An astonishingly robust number of dissertations have been written by lawyers and students alike, all of whom have exemplified their scholarships on the issue of plea bargain as it concerns the criminal jurisprudence in Nigeria. Amidst the flurry of dissertations, a remarkably extensive volume of literature has been devoted to the argument that plea bargain … Continue reading REVISITING THE LAW ON PLEA BARGAINS: A TROJAN HORSE OR ANOTHER ROAD TO DAMASCUS?
“Good Morning Stephanie, is me okafor Stanley ur 2017b copa mate in Oyo state. Am working with Shell Oil Company in Rivers State branch, call me now 4 details b/cos internal recruitment is going on now.” A colleague of mine who is a serving as a youth corps member shared the message above to me … Continue reading The National Youth Service Corps and Data Protection
On the 21st of September, 2018 it was announced that the banking license of Skye Bank Plc has been revoked by the regulatory institution, the Central Bank of Nigeria (CBN). This action spurns from the long term indebtedness of Skye Bank, its permanent presence at the debt margin on the CBN index reports and the near … Continue reading Skye Bank’s Corporate Governance Failures; Bridge Bank Solutions
At the risk of over-estimation, no less than ten out of every dozen of Nigerian guys are actively involved in cyber fraud as of now. The negligible remainder consists of heavily distraught individuals who lose sleep as a result of serious contemplation in that regard. This is bad enough. But, what is worse is … Continue reading “YAHOO BOYS” AND CYBER FRAUD: CRITICAL REFLECTIONS ON THE LAW AND PROSECUTORIAL PRETENSIONS
“A communication by which a party is invited to make an offer is commonly called an invitation to treat. It is distinguishable from an offer, primarily on the ground that it is not made with the intention that it shall become binding as soon as the person to whom it is addressed simply communicates (his or her) assent … Continue reading ADVERTISEMENTS: AN OFFER OR AN INVITATION TO TREAT?
Recovery of premises is a delicate one, because the law is natured to protect the weakest party in its mandate to do justice. In an action for the recovery of premises, the court is seen to weigh matters so as not to render a tenant suddenly homeless. The weaker party is prima facie the tenant. An act of self-help usually enrages the court, and the court is quick to frustrate the landlord in the event that such tenant is fully aware of his legal right and applies it at the slightest infraction.
In spite of the crass flout of the rule of the law in Nigeria, the rule of law is one such that ought to be followed ideally in a sane society and its meaning would be best appreciated in present day governance in our everyday living each time we recall what had happened when there was no rule of law. But, that does not seem to be as one can hardly rack ones brain to recall upon a time the rule of law ever existed in this country. When a child can no longer or her hands too short to scratch the very centre part of her back where it itches her the most, she will unknowingly draw the attention of people to her rescue, one will by then realize that what has been covered with clothing has unknowingly been exposed to the public.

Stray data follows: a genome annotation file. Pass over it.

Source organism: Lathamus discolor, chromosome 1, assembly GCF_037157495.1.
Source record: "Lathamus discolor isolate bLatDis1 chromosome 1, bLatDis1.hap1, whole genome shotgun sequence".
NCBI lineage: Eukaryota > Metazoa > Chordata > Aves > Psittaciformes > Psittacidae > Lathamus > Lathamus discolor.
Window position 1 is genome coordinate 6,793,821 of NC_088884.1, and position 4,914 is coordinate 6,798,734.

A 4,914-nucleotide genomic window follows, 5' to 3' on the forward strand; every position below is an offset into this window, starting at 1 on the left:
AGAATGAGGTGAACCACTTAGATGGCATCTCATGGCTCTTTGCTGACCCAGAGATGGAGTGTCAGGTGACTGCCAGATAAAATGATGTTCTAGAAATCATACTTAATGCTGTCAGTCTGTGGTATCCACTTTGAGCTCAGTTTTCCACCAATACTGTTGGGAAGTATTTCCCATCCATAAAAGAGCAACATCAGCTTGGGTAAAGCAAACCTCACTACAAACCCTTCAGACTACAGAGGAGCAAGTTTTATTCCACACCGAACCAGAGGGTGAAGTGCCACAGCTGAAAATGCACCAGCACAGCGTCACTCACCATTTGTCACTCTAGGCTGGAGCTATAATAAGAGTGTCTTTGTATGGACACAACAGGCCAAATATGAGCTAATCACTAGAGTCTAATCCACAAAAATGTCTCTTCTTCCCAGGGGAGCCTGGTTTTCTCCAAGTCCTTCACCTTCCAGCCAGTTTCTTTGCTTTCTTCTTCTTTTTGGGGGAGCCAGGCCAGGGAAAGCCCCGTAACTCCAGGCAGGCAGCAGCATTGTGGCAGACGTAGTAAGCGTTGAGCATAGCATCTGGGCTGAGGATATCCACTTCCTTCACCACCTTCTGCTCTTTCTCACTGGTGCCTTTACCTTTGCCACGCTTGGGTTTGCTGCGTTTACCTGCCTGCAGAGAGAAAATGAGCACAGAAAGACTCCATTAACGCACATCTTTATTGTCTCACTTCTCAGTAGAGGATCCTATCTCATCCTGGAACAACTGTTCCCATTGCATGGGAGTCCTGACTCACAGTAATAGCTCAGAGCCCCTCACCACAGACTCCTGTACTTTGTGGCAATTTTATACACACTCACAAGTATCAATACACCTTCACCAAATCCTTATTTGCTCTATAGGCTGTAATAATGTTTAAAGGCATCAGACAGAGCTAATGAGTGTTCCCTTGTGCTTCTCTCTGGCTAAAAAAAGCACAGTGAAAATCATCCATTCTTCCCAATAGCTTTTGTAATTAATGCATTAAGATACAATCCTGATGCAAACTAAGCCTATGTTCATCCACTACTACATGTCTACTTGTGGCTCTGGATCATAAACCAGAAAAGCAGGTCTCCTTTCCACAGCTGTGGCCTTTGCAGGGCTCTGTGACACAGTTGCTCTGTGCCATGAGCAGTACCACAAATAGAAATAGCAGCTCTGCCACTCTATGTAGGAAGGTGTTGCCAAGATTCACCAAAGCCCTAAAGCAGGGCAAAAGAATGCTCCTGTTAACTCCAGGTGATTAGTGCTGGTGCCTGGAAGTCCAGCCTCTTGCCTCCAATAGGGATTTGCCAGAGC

An astute exposition.
The law of defamation is one thoroughly handled under civil law, particularly tort law. It is under tort law, defined as injury to the reputation of the person resulting from words written or spoken carrying false contents and published to the ears or eyes of a third person; the intent to mislead a third party is not of relevance but sufficient enough that upon the facts, a reasonable man was likely to be swayed by the defamatory statement prima facie thus a heightened likelihood of holding a negative view about the person defamed. This writer, however, is not unaware of the fact that the abusive words or insults uttered as prelude to a fight may be considered as words not to be taken seriously after considering…
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“I submit that an individual who breaks a law that conscience tells him is unjust, and who willingly accepts the penalty of imprisonment in order to arouse the conscience of the community over its injustice, is in reality expressing the highest respect for law.” — … Continue reading THE BITTER TRUTHS; A WALK INTO FIRDAUS’ CONTROVERSY
At a time in the political history of this country this issue seemed to have been nipped. Perchance, by some instruments at the corridors of power mention of the alleged disappearance of a whooping N 17 billion of the N 24 billion the Federal Government set aside for payment of pension liabilities to its workers … Continue reading CRITICAL LEGAL REVIEWS ON THE ABDULRASHEED MAINA’S SCANDAL